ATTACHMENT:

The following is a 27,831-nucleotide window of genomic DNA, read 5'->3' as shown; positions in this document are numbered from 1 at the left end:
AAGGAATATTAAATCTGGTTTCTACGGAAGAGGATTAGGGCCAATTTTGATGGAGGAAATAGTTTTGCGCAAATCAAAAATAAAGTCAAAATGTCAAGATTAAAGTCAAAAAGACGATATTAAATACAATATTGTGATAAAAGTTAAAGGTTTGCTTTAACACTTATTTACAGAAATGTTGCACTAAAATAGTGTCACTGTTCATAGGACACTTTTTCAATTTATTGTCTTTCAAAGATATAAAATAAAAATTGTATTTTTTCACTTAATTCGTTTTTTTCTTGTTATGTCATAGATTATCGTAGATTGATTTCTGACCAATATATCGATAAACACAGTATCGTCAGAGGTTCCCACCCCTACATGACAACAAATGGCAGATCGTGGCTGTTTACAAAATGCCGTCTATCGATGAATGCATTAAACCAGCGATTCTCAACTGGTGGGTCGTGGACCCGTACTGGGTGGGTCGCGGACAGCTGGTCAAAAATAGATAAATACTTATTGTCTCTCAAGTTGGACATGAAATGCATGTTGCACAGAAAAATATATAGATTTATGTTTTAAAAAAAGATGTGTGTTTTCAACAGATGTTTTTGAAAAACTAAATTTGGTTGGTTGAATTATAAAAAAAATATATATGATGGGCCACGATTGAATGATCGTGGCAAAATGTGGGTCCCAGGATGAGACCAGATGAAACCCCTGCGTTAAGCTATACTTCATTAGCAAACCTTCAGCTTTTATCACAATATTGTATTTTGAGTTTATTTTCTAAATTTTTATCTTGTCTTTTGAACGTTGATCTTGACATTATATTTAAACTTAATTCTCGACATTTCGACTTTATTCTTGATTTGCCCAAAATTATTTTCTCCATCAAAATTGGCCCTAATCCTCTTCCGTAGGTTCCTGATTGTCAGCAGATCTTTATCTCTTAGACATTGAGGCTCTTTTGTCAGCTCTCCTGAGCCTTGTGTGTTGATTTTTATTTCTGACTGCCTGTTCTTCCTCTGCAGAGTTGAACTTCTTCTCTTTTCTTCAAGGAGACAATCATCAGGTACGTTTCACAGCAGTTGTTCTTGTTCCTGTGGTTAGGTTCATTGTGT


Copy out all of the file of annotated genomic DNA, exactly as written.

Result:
The following is a 27,831-nucleotide window of genomic DNA, read 5'->3' as shown; positions in this document are numbered from 1 at the left end:
AAGGAATATTAAATCTGGTTTCTACGGAAGAGGATTAGGGCCAATTTTGATGGAGGAAATAGTTTTGCGCAAATCAAAAATAAAGTCAAAATGTCAAGATTAAAGTCAAAAAGACGATATTAAATACAATATTGTGATAAAAGTTAAAGGTTTGCTTTAACACTTATTTACAGAAATGTTGCACTAAAATAGTGTCACTGTTCATAGGACACTTTTTCAATTTATTGTCTTTCAAAGATATAAAATAAAAATTGTATTTTTTCACTTAATTCGTTTTTTTCTTGTTATGTCATAGATTATCGTAGATTGATTTCTGACCAATATATCGATAAACACAGTATCGTCAGAGGTTCCCACCCCTACATGACAACAAATGGCAGATCGTGGCTGTTTACAAAATGCCGTCTATCGATGAATGCATTAAACCAGCGATTCTCAACTGGTGGGTCGTGGACCCGTACTGGGTGGGTCGCGGACAGCTGGTCAAAAATAGATAAATACTTATTGTCTCTCAAGTTGGACATGAAATGCATGTTGCACAGAAAAATATATAGATTTATGTTTTAAAAAAAGATGTGTGTTTTCAACAGATGTTTTTGAAAAACTAAATTTGGTTGGTTGAATTATAAAAAAAATATATATGATGGGCCACGATTGAATGATCGTGGCAAAATGTGGGTCCCAGGATGAGACCAGATGAAACCCCTGCGTTAAGCTATACTTCATTAGCAAACCTTCAGCTTTTATCACAATATTGTATTTTGAGTTTATTTTCTAAATTTTTATCTTGTCTTTTGAACGTTGATCTTGACATTATATTTAAACTTAATTCTCGACATTTCGACTTTATTCTTGATTTGCCCAAAATTATTTTCTCCATCAAAATTGGCCCTAATCCTCTTCCGTAGGTTCCTGATTGTCAGCAGATCTTTATCTCTTAGACATTGAGGCTCTTTTGTCAGCTCTCCTGAGCCTTGTGTGTTGATTTTTATTTCTGACTGCCTGTTCTTCCTCTGCAGAGTTGAACTTCTTCTCTTTTCTTCAAGGAGACAATCATCAGGTACGTTTCACAGCAGTTGTTCTTGTTCCTGTGGTTAGGTTCATTGTGT